This is reblogged from Alcohol Policy UK following yesterday’s UK Budget announcement:
Alcohol duty was again cut in the 2015 budget, winning praise from sections of the alcohol industry but to the dismay of health groups.
The Chancellor George Osborne cut beer duty by one penny on the pint for the third year running, and a 2% cut for spirits and most ciders. Wine duty is unchanged.
A number of alcohol industry groups have continued to call for further cuts to alcohol duty, with a specific ‘Drop the duty’ campaign spearheaded by the Wine and Spirits Trade Association and Scotch Whisky Association.
Speaking in the House of Commons today Osborne said he had dropped duty thanks to the “persistent campaigning of my honourable friends”, referring to a number of Conservative MPs lobbying for cuts to alcohol duty.
Brigid Simmonds, Chief Executive of the British Beer & Pub Association said the Chancellor had “listened to consumers, publicans and brewers”, and that the move would boost employment by 3,800.
However Alcohol Concern’s Jackie Ballard said the government had “once again cast aside the health of the nation to protect the interests of ‘big alcohol”. The Alcohol Health Alliance (AHA) had warned against a further cut in its pre budget briefing paper Our NHS can’t afford for alcohol to get any cheaper. However AHA representatives were reportedly denied meetings with health ministers to discuss the potential impact of alcohol duty cuts on the NHS.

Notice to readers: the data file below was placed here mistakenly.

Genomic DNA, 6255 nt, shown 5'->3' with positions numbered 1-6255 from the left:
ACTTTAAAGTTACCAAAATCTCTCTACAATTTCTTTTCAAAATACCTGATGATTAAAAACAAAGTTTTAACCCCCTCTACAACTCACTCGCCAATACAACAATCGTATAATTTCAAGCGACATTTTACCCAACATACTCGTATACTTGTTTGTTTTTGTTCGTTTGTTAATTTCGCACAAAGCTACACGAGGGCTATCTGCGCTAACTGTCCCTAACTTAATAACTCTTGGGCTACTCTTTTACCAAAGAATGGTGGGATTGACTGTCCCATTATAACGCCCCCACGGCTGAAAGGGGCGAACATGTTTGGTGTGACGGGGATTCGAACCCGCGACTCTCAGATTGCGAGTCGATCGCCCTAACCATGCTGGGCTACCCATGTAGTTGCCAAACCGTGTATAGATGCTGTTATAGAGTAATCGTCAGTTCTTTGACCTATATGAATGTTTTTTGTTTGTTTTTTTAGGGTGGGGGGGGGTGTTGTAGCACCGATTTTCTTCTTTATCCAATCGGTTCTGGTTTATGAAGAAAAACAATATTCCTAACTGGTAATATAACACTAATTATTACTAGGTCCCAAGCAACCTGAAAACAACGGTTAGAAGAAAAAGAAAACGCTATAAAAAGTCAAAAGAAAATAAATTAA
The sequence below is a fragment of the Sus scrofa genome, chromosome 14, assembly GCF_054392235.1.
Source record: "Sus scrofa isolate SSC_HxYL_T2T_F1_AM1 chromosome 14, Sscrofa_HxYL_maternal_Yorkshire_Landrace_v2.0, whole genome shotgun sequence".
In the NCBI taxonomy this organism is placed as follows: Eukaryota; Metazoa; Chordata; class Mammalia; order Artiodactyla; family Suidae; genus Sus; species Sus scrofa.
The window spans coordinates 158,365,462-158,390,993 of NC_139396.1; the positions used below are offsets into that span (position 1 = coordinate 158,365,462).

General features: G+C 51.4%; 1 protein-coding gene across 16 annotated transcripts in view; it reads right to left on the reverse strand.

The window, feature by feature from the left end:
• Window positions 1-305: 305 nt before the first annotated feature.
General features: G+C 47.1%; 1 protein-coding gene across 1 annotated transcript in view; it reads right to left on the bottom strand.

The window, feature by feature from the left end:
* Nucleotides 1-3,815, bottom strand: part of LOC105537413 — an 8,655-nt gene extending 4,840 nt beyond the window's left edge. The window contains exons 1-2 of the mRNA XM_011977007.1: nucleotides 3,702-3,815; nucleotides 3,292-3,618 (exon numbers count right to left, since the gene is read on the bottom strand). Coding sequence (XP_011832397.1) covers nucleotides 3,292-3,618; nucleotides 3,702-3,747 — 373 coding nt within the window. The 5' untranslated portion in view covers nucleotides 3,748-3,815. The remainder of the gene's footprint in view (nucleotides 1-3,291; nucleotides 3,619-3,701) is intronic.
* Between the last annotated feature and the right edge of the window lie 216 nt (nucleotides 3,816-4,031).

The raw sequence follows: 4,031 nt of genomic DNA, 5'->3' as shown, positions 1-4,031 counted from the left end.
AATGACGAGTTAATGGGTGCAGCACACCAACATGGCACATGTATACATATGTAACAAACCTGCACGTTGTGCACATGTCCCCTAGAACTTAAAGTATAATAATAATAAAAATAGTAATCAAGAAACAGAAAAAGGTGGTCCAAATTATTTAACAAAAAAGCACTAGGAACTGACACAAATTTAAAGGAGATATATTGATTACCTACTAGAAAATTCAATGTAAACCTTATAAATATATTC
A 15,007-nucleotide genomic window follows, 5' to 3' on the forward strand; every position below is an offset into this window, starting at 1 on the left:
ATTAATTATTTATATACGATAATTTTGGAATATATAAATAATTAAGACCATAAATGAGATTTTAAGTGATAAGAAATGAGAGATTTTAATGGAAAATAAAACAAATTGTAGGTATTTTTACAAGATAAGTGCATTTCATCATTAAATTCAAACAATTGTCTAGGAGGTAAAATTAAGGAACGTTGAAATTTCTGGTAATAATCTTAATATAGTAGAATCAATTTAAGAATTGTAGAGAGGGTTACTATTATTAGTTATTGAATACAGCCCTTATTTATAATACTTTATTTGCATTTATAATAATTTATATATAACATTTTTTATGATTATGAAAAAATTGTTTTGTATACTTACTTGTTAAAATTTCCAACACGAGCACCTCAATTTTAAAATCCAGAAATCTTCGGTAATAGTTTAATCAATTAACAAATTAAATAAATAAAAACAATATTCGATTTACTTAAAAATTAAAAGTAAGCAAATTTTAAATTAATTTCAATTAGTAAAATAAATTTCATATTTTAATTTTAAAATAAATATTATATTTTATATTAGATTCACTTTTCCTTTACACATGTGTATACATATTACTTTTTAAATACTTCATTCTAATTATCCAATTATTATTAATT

The cut is also likely to reduce the already very limited impact of the ‘below cost ban’ , which is based on the rate of duty paid + VAT. Last year’s budget ended the alcohol duty escalator which had seen alcohol duty rise 2% above inflation since 2008.
Alcohol pricing is considered a key policy issue by health groups given the close correlation between consumption and affordability. The Institute for Fiscal Studies (IFS) has previously called on taxation to be used as a lever to reduce alcohol harms, although highlighted problems with EU laws which do not structure alcohol at an equivalent rate per unit – an area a recent Lords report also called for reform on.
And these were some of the news stories that have appeared:
The Scottish Whisky Association (SWA) said it was the first cut in spirits duty in almost 20 years and only the fourth time that excise on whisky had fallen in a century.
SWA chief executive David Frost said the tax cut was “a historic decision”.
He said: “The chancellor’s announcement will be toasted across the whisky industry and by consumers who are getting a fairer deal on tax when they have a drink of Scotch.”
In last year’s Budget, Mr Osborne froze duty on spirits and scrapped the alcohol duty escalator, which had increased duty annually by inflation plus 2% since 2008.
I’m not anti-business but “alcohol misuse has been exacerbated in recent years as government fail to accept the link between cheap prices, higher consumption and resultant harms to individuals and society” (taken from the Lancet report)